Eric Hynes and I decided to race to Shelburne Bay before dawn with hopes of
lucking out with desirable ducks (and owls) before we had to beat the clock
back to Hinesburg. When we arrived, a few small rafts of ducks were along
the ice edge, the species determined by their silhouettes, and as dark gave
way to light, we could clearly see the Ring-necked, Canvasback, and
Red-head were back! We scanned the shore line for the Snowy, but that one
eluded us. Also, no sign of a Hooded Merganser. A muskrat was the sole
occupant on the mammal list!
Good luck to others going for the ducks with red heads!
And thanks, everyone, for the posts!
On Tue, Jan 14, 2014 at 1:12 AM, Michele Patenaude <[log in to unmask]>wrote:
> Shelburne Bay was rich today. I was there from 3:55 to 4:45 pm. Partway
> through, the Snowy Owl showed up and sat on the edge of the ice to the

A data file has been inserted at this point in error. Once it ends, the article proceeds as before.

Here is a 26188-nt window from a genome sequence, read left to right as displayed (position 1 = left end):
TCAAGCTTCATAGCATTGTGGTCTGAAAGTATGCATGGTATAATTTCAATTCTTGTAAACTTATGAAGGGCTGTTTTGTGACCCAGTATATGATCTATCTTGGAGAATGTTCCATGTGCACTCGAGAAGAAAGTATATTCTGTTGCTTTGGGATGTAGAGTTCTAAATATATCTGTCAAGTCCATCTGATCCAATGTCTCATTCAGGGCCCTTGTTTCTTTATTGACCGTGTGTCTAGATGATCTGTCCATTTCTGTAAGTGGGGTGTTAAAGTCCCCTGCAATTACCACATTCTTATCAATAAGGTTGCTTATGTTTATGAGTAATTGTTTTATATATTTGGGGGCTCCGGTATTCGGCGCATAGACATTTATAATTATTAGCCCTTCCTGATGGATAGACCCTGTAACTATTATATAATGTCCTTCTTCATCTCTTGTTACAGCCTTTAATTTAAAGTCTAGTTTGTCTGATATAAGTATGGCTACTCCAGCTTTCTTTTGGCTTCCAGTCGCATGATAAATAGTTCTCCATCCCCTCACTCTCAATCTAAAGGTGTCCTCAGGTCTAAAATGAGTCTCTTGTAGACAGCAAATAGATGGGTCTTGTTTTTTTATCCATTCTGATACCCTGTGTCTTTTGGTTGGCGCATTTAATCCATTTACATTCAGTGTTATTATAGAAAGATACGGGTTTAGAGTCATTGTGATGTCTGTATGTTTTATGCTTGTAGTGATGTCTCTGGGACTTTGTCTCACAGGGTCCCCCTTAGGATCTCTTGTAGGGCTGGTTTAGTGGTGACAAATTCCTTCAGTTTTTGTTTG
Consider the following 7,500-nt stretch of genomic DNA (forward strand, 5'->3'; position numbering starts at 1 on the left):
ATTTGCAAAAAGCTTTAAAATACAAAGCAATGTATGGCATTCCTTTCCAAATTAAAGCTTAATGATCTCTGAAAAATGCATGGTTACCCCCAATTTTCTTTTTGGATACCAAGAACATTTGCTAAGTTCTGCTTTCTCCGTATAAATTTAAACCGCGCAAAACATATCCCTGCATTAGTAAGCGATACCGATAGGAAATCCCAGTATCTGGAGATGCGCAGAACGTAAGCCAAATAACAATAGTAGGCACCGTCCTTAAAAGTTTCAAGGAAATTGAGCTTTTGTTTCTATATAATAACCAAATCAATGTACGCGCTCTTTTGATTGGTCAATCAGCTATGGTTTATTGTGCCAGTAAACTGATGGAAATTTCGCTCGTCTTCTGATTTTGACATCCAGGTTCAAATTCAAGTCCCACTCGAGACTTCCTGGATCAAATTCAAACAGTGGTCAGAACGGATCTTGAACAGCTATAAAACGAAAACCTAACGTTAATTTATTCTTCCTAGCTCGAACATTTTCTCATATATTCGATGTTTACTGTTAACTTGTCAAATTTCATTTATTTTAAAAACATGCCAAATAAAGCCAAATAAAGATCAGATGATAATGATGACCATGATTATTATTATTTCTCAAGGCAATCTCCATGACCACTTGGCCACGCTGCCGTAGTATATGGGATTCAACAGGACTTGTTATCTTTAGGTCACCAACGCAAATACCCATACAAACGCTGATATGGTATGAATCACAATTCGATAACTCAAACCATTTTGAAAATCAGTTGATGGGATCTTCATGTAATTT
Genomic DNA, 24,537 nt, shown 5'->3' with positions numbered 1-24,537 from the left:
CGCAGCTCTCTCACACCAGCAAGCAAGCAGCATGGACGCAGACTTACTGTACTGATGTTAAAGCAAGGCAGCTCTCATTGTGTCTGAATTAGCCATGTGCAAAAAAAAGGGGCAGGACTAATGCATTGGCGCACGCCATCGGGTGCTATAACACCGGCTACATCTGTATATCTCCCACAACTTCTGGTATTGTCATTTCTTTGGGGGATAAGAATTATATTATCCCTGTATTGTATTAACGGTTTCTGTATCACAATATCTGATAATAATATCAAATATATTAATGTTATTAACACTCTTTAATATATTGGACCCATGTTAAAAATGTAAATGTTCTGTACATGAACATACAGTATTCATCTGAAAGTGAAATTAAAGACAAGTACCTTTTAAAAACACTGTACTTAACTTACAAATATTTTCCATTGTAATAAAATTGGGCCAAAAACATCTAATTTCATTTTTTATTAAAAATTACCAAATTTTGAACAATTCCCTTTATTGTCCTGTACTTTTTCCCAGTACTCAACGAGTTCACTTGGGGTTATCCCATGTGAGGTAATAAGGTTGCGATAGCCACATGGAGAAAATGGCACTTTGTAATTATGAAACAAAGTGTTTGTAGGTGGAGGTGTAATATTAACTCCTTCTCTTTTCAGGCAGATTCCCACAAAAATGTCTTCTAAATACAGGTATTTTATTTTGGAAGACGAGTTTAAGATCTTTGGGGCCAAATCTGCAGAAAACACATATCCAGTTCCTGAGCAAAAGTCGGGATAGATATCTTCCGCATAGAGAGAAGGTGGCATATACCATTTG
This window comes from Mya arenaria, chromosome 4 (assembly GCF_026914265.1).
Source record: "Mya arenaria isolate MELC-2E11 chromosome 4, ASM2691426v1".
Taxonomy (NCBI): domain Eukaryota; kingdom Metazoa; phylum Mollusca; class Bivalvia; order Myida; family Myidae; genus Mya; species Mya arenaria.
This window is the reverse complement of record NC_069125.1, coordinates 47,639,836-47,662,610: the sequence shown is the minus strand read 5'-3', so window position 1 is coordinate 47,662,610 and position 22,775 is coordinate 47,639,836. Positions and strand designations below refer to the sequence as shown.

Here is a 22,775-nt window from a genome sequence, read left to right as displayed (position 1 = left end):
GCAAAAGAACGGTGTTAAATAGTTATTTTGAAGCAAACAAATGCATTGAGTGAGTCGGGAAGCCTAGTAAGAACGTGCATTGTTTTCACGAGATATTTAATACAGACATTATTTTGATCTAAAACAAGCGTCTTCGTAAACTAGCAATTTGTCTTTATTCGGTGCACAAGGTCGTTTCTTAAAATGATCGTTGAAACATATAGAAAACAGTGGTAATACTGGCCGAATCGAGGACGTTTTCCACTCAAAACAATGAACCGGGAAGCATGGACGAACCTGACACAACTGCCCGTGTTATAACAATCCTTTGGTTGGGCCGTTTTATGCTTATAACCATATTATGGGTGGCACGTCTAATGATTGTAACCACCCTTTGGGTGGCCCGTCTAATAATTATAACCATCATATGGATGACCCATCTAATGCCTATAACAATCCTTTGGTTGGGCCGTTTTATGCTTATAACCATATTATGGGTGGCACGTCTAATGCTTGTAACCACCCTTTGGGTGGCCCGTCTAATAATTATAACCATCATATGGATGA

> north. Later it flew off to the east and landed on the ice at that end of
> the bay. In addition to the Canvasback and Redhead that Bruce McPherson
> mentioned, there was also a Ring-necked Duck swimming among approximately
> 120 Common Goldeneye.
> The ducks stuck around for about 15 minutes after the Snowy Owl showed up
> and then they all rose up and flew east and disappeared in the horizon. I
> believe the Canvasback, Redhead and Ring-necked Duck joined them. Something
> must have spooked them, but aside from the owl, I did not see any other
> predators. Twenty-three Common Mergansers and a single Hooded Merganser
> were also present.
> A Greater Black-backed Gull sitting afar on ice to the east, later flew up
> circling high above the owl and squawking alarm calls.
> I did not notice the Gadwalls but they might have been there. There were
> no Bald Eagles.
> Michele Patenaude
> 172 Woodbury Road
> Burlington, VT 05408